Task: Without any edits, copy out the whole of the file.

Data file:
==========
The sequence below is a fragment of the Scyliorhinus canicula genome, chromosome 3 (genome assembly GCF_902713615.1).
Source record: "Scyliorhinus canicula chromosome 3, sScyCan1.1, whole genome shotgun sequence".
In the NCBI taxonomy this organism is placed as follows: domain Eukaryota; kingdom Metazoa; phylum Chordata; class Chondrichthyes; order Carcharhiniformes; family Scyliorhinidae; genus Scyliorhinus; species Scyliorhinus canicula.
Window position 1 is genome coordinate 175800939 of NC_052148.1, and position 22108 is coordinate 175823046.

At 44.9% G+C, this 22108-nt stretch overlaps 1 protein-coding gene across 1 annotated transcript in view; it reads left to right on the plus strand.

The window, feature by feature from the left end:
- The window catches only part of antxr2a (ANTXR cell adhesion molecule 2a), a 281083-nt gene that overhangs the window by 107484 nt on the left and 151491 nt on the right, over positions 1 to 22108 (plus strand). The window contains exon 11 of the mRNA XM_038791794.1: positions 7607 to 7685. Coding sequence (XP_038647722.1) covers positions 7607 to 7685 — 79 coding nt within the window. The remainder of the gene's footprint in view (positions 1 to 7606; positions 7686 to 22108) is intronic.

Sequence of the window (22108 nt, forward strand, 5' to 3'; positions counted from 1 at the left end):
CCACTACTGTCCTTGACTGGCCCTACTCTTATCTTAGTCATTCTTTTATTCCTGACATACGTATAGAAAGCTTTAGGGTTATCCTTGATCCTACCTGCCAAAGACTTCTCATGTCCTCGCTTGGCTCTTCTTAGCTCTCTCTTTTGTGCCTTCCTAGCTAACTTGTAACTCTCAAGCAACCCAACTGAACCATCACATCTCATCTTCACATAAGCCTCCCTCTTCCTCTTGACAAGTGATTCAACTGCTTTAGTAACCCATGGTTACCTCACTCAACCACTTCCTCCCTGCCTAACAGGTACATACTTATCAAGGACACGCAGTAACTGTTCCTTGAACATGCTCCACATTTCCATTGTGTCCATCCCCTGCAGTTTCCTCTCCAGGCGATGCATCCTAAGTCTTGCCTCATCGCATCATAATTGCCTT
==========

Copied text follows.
The sequence below is a fragment of the Scyliorhinus canicula genome, chromosome 3 (genome assembly GCF_902713615.1).
Source record: "Scyliorhinus canicula chromosome 3, sScyCan1.1, whole genome shotgun sequence".
In the NCBI taxonomy this organism is placed as follows: domain Eukaryota; kingdom Metazoa; phylum Chordata; class Chondrichthyes; order Carcharhiniformes; family Scyliorhinidae; genus Scyliorhinus; species Scyliorhinus canicula.
Window position 1 is genome coordinate 175800939 of NC_052148.1, and position 22108 is coordinate 175823046.

At 44.9% G+C, this 22108-nt stretch overlaps 1 protein-coding gene across 1 annotated transcript in view; it reads left to right on the plus strand.

The window, feature by feature from the left end:
- The window catches only part of antxr2a (ANTXR cell adhesion molecule 2a), a 281083-nt gene that overhangs the window by 107484 nt on the left and 151491 nt on the right, over positions 1 to 22108 (plus strand). The window contains exon 11 of the mRNA XM_038791794.1: positions 7607 to 7685. Coding sequence (XP_038647722.1) covers positions 7607 to 7685 — 79 coding nt within the window. The remainder of the gene's footprint in view (positions 1 to 7606; positions 7686 to 22108) is intronic.

Sequence of the window (22108 nt, forward strand, 5' to 3'; positions counted from 1 at the left end):
CCACTACTGTCCTTGACTGGCCCTACTCTTATCTTAGTCATTCTTTTATTCCTGACATACGTATAGAAAGCTTTAGGGTTATCCTTGATCCTACCTGCCAAAGACTTCTCATGTCCTCGCTTGGCTCTTCTTAGCTCTCTCTTTTGTGCCTTCCTAGCTAACTTGTAACTCTCAAGCAACCCAACTGAACCATCACATCTCATCTTCACATAAGCCTCCCTCTTCCTCTTGACAAGTGATTCAACTGCTTTAGTAACCCATGGTTACCTCACTCAACCACTTCCTCCCTGCCTAACAGGTACATACTTATCAAGGACACGCAGTAACTGTTCCTTGAACATGCTCCACATTTCCATTGTGTCCATCCCCTGCAGTTTCCTCTCCAGGCGATGCATCCTAAGTCTTGCCTCATCGCATCATAATTGCCTT